ICER 2018 provided a forum for presenting and publishing high-quality research in computing education. The main focus was computing education in higher education level, but research in K-12 level was also presented. Research foci were diverse covering aspects such as teaching and learning methods, software tools supporting learning, topical misconceptions, recruitment and students’ background factors, career tracks and teachers.

The conference was designed to encourage authors and audience to engage in lively discussion about each work presented. The 28 accepted research papers provided the main focus of the conference. However, the submission categories allowed for different types of participation, supporting work at different levels ranging from formative work to a completed research study. Students accepted for the doctoral consortium participated in an all-day workshop conducted by prominent leaders in the computing education research community, and presented their work at the conference in a dedicated poster session. In addition, ICER 2018 offered a track for lightning talks, 3-minute presentations that articulate an idea for a research study, provided an update on current research, or invited collaborators. The keynote speaker at the conference was Kirsti Lonka from the University of Helsinki. Her keynote addressed “Growing minds – 21st century competences and digitalisation among Finnish youth?”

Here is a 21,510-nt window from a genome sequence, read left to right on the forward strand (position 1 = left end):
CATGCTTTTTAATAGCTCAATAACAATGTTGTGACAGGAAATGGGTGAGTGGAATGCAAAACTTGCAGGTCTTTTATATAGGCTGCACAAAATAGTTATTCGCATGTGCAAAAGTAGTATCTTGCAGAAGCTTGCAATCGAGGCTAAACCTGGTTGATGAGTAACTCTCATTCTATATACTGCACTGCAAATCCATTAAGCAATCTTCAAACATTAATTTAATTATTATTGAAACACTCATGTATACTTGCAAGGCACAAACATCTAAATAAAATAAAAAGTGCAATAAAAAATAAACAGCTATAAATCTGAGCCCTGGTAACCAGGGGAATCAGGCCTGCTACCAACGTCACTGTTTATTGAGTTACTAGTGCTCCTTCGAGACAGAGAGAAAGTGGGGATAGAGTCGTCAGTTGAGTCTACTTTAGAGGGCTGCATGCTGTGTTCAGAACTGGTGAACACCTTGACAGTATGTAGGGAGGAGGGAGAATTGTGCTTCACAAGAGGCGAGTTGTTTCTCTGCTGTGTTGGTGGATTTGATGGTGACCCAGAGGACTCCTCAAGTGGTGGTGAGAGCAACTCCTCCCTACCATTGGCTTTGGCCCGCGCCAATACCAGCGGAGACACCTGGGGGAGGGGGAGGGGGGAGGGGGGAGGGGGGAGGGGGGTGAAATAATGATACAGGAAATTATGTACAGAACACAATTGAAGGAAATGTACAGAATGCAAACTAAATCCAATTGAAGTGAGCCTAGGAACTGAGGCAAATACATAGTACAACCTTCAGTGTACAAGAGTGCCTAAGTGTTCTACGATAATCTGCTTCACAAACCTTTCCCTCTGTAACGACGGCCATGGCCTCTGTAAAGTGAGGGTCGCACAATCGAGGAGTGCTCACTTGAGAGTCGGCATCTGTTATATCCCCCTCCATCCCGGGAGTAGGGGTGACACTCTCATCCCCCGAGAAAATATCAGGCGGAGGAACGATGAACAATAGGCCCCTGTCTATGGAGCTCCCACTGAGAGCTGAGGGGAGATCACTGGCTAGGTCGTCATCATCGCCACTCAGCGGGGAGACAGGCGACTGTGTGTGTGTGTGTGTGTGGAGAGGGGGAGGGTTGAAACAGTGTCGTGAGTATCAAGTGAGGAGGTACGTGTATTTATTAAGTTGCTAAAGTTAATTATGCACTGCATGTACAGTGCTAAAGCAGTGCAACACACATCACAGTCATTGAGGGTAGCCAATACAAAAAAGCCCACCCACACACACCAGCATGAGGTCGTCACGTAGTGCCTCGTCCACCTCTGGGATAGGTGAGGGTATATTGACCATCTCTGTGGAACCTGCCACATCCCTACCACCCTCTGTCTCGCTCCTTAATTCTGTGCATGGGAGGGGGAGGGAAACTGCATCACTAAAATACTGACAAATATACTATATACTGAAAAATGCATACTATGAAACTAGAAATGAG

Results of Aalto’s game workshop showcased at Flow Festival

Aalto University was present at the Flow Festival in a big way. Among the attractions was a game exhibition, where the visitors could e.g. interact with robotic pets and team up with another player to defeat colorful lights in a retro arcade-game. They could make connections with the mind and the body to save the environment and collectively light up Aika-lava, a large wooden structure by Aalto’s Architecture programme.